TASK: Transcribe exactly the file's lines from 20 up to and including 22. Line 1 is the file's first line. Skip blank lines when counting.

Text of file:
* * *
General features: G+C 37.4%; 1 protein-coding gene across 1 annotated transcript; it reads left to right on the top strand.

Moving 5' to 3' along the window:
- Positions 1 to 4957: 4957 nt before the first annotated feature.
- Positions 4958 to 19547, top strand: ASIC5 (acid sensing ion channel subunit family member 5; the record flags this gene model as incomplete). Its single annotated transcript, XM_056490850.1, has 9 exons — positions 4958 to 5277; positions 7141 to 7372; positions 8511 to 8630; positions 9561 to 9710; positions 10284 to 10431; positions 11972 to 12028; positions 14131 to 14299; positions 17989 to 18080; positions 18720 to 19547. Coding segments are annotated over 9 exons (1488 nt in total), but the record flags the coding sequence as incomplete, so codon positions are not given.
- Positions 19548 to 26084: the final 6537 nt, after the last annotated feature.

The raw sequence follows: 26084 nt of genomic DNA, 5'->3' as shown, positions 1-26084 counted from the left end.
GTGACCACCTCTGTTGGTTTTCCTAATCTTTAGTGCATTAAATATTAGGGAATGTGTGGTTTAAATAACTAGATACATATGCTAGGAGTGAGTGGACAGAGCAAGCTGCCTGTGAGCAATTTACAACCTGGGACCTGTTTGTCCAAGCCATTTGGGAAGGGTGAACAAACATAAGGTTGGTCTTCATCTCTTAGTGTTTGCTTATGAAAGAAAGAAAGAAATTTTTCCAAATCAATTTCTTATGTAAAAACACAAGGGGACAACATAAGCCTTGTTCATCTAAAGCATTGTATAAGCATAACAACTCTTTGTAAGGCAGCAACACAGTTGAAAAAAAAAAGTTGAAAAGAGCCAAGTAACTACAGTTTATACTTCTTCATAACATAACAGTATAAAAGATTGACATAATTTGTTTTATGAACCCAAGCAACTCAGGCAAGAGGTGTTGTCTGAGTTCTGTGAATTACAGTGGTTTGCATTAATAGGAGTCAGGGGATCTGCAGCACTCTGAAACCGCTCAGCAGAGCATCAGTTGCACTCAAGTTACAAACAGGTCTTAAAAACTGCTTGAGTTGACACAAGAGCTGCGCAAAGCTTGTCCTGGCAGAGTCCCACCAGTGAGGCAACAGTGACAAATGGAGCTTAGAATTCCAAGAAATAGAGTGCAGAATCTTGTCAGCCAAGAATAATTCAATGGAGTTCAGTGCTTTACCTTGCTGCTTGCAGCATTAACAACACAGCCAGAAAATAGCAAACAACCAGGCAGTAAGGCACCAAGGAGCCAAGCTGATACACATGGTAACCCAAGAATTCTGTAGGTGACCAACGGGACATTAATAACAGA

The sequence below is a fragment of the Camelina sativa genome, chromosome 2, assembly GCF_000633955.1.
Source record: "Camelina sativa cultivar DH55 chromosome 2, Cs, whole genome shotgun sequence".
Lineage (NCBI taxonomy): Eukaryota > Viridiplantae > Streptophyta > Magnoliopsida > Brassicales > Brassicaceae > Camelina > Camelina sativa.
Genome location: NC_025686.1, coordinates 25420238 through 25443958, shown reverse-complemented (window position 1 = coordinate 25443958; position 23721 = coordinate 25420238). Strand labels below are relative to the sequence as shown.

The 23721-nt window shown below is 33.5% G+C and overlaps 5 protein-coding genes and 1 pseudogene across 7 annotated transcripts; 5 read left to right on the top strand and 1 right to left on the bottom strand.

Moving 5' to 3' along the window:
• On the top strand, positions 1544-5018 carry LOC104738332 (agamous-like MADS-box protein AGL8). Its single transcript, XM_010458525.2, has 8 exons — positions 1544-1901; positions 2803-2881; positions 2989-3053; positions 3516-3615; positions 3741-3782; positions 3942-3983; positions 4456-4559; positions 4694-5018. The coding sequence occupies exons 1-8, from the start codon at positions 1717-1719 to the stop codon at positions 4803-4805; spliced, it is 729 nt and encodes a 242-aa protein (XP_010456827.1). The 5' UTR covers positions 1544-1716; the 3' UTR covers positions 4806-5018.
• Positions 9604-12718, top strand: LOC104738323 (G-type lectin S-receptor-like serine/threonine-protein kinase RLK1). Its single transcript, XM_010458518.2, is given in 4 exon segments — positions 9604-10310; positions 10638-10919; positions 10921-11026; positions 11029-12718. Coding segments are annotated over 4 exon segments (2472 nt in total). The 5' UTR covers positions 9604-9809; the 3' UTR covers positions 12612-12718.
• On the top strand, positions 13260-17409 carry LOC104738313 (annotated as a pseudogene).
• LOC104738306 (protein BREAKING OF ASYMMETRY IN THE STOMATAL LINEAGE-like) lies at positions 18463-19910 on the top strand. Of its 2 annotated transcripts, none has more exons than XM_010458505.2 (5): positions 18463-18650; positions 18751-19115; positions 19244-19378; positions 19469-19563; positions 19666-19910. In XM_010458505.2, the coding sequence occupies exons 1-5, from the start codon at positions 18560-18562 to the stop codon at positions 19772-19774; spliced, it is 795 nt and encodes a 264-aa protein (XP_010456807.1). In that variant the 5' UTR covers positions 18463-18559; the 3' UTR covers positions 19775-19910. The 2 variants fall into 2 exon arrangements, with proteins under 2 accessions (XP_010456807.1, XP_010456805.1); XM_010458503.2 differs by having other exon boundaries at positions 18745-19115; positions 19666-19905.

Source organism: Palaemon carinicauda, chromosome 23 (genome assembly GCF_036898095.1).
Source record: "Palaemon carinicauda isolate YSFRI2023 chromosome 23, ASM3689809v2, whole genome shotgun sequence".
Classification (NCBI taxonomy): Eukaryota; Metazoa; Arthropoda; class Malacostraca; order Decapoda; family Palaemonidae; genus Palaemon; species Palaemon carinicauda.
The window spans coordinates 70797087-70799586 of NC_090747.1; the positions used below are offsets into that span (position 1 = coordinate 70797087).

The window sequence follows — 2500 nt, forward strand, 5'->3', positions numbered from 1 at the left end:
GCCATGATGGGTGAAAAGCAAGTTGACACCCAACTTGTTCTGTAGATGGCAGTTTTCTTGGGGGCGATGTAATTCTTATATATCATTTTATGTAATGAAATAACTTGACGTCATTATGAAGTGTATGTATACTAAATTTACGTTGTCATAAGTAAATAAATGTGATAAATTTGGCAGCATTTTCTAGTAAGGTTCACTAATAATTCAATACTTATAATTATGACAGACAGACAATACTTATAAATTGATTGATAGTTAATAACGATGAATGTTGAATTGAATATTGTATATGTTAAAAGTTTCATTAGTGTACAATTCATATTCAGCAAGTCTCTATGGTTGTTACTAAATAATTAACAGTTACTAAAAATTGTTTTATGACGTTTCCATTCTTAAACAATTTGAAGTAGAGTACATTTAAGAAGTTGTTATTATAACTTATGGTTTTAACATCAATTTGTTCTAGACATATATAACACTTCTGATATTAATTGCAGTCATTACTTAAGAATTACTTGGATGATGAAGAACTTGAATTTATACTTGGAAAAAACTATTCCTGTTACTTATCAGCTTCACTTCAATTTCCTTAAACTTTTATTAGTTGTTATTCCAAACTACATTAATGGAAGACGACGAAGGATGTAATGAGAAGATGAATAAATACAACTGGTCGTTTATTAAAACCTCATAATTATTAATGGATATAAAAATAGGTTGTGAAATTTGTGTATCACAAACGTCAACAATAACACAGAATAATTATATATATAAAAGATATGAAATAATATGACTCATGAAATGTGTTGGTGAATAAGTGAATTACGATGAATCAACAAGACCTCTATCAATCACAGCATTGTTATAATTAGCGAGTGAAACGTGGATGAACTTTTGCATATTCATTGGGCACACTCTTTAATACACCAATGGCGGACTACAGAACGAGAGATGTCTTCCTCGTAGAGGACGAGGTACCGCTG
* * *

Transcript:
Classification (NCBI taxonomy): Eukaryota; Metazoa; Arthropoda; class Malacostraca; order Decapoda; family Palaemonidae; genus Palaemon; species Palaemon carinicauda.
The window spans coordinates 70797087-70799586 of NC_090747.1; the positions used below are offsets into that span (position 1 = coordinate 70797087).

The window sequence follows — 2500 nt, forward strand, 5'->3', positions numbered from 1 at the left end: